Most people associate Wayne "Buck" Shelford's story with his many great feats for the All Blacks.
There's the infamous scrotum injury he played on with in France, his influence injecting mana into the haka, his record-setting three-year unbeaten run as national captain and subsequent sudden axing from the team.
But while those achievements evoke pride, Shelford speaks more passionately for other causes these days, particularly those around mental and physical health.
So, today he's gratefully accepting an unexpected Knighthood for the impact the title will have in uplifting the many deserving causes he seeks to serve since retiring from rugby.
Alongside Sir Wayne, are seven other knights and dames - former tennis star Dame Ruia Mereana Morrison for services to tennis; Dame Hinewehi Mohi for services to Māori, music and television; Dame Judy Anne Kilpatrick for services to nursing education; Dame Carolyn Waugh Burns for services to ecological research, Sir William [Bill] Alexander Denny for services to medical research into cancer; artist Sir Grahame Charles Sydney for services to art; and former Fisher & Paykel chief executive Sir Michael Grenfell Daniell for services to business, healthcare and governance.
"It's a great accolade; a great honour. It's one of those things you never think will happen – I'd never thought about it before," Shelford said. "I'll wear it with pride for the family and all the organisations I work with. They'll carry that with them because they're my biggest supporters."
In a rugby context Shelford will always be a legend among men. In an old-school era where head knocks and punches often went undetected, Shelford stood tall as a gladiator.
Wayne 'Buck' Shelford in action against Romania in 1991. Photosport
It's those on-field feats that have ultimately provided the platform to speak for causes of more importance to today's communities; those including prostate cancer, child cancer, mental health and suicide awareness.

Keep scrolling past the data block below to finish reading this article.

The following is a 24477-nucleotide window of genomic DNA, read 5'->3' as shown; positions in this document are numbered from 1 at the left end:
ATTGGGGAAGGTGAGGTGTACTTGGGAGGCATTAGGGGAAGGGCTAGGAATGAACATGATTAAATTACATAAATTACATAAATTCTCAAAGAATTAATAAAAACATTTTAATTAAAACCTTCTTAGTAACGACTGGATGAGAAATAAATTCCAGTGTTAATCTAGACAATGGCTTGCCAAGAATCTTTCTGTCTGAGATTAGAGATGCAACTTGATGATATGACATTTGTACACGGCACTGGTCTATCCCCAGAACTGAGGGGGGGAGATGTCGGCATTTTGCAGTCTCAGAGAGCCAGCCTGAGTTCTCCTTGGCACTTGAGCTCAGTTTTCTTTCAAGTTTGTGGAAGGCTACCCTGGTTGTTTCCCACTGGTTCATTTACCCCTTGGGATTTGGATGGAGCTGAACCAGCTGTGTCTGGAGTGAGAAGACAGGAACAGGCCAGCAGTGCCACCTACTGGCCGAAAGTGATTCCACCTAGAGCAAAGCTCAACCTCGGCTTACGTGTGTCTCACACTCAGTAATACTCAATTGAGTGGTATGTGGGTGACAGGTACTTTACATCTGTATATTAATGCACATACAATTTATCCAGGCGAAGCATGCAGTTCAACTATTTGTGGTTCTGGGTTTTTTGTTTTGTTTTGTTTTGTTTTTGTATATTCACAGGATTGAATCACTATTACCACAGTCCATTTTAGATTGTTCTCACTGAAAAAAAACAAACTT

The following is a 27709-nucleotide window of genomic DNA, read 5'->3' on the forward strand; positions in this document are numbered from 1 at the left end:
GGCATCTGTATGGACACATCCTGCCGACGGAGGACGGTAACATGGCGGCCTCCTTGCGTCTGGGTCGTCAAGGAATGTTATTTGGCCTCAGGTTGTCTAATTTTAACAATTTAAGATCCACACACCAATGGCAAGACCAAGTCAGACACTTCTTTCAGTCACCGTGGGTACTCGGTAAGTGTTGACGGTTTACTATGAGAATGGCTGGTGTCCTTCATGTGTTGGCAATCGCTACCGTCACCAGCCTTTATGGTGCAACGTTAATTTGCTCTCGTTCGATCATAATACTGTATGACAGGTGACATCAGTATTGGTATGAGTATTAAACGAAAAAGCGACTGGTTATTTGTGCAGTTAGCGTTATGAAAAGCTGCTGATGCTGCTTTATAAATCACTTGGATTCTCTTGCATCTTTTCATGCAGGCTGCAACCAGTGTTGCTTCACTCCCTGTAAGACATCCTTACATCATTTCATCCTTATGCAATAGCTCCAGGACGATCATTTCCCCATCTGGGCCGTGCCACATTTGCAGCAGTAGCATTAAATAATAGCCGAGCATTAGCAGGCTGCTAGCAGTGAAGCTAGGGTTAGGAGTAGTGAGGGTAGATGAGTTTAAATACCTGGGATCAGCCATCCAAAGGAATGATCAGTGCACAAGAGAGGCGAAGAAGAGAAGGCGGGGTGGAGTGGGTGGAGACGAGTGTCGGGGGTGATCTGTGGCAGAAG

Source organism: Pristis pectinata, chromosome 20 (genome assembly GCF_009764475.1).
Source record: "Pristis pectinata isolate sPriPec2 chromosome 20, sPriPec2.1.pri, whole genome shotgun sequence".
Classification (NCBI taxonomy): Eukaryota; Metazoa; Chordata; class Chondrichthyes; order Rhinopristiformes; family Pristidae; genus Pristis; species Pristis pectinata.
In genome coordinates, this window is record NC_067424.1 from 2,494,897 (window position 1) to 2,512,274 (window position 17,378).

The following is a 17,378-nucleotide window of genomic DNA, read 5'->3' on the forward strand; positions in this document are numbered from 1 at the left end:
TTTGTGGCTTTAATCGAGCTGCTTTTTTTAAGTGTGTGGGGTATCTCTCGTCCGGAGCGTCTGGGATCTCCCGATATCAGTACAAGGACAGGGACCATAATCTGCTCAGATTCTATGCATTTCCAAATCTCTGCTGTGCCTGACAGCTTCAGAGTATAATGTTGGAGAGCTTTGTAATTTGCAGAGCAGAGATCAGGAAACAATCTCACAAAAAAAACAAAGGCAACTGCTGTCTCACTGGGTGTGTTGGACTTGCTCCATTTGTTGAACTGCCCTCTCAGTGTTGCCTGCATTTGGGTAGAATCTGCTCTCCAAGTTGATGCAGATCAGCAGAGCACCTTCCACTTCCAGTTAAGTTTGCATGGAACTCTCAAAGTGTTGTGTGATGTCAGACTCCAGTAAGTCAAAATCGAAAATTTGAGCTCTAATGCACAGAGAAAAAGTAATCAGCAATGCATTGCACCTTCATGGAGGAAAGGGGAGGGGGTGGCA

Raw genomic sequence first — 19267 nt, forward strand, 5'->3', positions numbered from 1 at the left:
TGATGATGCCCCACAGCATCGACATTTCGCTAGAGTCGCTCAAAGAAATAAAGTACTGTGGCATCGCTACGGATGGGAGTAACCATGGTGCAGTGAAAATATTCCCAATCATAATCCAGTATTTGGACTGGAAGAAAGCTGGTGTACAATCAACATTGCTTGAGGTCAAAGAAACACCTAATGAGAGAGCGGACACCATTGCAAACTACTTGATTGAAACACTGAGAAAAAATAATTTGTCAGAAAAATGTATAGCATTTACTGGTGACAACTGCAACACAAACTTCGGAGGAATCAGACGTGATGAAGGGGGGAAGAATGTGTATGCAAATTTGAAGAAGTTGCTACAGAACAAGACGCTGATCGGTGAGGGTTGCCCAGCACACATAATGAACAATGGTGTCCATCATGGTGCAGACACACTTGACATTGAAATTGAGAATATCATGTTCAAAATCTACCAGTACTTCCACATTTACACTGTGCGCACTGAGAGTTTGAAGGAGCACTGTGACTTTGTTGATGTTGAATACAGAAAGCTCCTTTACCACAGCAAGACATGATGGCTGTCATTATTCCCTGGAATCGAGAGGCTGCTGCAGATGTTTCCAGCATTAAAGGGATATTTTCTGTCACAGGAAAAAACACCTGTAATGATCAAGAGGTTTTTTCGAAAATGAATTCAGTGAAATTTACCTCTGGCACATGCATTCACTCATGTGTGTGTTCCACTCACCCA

Having served 11-and-a-half years in the military Shelford remains a patron of the NZ Defence Force and Navy rugby teams, while supporting the Auckland RSA.
The 63-year-old is, in many ways, living proof hard men can and must tackle hard issues.
"We have a lot of problems out there in modern-day society with a lot of people spiralling down with their anxiety and depression and that's driving people to whakamomori [suicide]," Shelford said.
"We lost 654 people last year. That's an indictment on how life is today that people are taking their own lines. Education is a big part of it - that's what Mike King is trying to do.
"I speak not so much about mental but physical wellbeing. It's about educating people to look after their bodies a lot better, and going to the doctors on a more regular basis."
Shelford says men especially don't like seeking help when something is wrong with their body or mind.
"I've had a lot of people come up to me after I speak a year or so later and say I inspired them to go to the doctor. I know one guy who went and he was diagnosed with prostate cancer straight away.
He said 'you saved my life because I wouldn't have gone otherwise'. Those are the things that inspire you to keep doing it.
"You've got to look after yourself first before you can look after your wife and kids because who's going to look after them when you're gone?"
Despite being dropped from the All Blacks in 1990 in a decision that sparked widespread controversy, Shelford holds many fond rugby memories.
He cites his son Eruera's birth the same week he first made the All Blacks in 1985 as a late-blooming 27-year-old from the emerging players tour alongside Victor Simpson and Steve McDowell.
Claiming the 1987 World Cup on home soil, as a domineering No 8, stands out for several reasons too.
"By winning that we brought New Zealand rugby back together again after the New Zealand Cavaliers split the country down the middle. To win the first ever World Cup in New Zealand was fantastic."